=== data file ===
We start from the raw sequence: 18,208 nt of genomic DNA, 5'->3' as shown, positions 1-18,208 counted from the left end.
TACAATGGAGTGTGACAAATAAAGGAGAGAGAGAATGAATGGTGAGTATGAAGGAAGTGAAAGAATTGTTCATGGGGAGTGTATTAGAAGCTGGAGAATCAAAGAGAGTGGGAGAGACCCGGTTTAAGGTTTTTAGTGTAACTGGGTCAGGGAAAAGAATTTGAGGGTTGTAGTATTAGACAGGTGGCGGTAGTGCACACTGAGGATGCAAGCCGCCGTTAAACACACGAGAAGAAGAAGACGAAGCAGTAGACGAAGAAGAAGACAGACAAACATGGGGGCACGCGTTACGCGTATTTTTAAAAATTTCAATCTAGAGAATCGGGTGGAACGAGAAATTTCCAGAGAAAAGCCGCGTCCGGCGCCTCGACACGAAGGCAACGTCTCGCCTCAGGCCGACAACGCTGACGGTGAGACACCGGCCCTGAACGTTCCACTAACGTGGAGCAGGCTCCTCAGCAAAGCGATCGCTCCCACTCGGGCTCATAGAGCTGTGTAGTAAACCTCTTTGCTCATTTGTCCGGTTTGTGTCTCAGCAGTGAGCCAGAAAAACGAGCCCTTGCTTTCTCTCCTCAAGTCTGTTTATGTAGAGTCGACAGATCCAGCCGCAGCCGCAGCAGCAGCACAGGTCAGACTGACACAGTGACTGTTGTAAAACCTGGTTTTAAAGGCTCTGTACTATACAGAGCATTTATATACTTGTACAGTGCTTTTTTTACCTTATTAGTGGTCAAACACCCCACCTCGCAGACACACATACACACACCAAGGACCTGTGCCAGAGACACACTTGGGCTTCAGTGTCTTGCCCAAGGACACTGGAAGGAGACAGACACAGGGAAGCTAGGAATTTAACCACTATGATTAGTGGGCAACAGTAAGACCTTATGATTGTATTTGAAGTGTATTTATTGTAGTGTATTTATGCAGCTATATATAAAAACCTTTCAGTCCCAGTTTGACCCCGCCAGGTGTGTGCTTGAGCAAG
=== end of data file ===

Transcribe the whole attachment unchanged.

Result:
We start from the raw sequence: 18,208 nt of genomic DNA, 5'->3' as shown, positions 1-18,208 counted from the left end.
TACAATGGAGTGTGACAAATAAAGGAGAGAGAGAATGAATGGTGAGTATGAAGGAAGTGAAAGAATTGTTCATGGGGAGTGTATTAGAAGCTGGAGAATCAAAGAGAGTGGGAGAGACCCGGTTTAAGGTTTTTAGTGTAACTGGGTCAGGGAAAAGAATTTGAGGGTTGTAGTATTAGACAGGTGGCGGTAGTGCACACTGAGGATGCAAGCCGCCGTTAAACACACGAGAAGAAGAAGACGAAGCAGTAGACGAAGAAGAAGACAGACAAACATGGGGGCACGCGTTACGCGTATTTTTAAAAATTTCAATCTAGAGAATCGGGTGGAACGAGAAATTTCCAGAGAAAAGCCGCGTCCGGCGCCTCGACACGAAGGCAACGTCTCGCCTCAGGCCGACAACGCTGACGGTGAGACACCGGCCCTGAACGTTCCACTAACGTGGAGCAGGCTCCTCAGCAAAGCGATCGCTCCCACTCGGGCTCATAGAGCTGTGTAGTAAACCTCTTTGCTCATTTGTCCGGTTTGTGTCTCAGCAGTGAGCCAGAAAAACGAGCCCTTGCTTTCTCTCCTCAAGTCTGTTTATGTAGAGTCGACAGATCCAGCCGCAGCCGCAGCAGCAGCACAGGTCAGACTGACACAGTGACTGTTGTAAAACCTGGTTTTAAAGGCTCTGTACTATACAGAGCATTTATATACTTGTACAGTGCTTTTTTTACCTTATTAGTGGTCAAACACCCCACCTCGCAGACACACATACACACACCAAGGACCTGTGCCAGAGACACACTTGGGCTTCAGTGTCTTGCCCAAGGACACTGGAAGGAGACAGACACAGGGAAGCTAGGAATTTAACCACTATGATTAGTGGGCAACAGTAAGACCTTATGATTGTATTTGAAGTGTATTTATTGTAGTGTATTTATGCAGCTATATATAAAAACCTTTCAGTCCCAGTTTGACCCCGCCAGGTGTGTGCTTGAGCAAG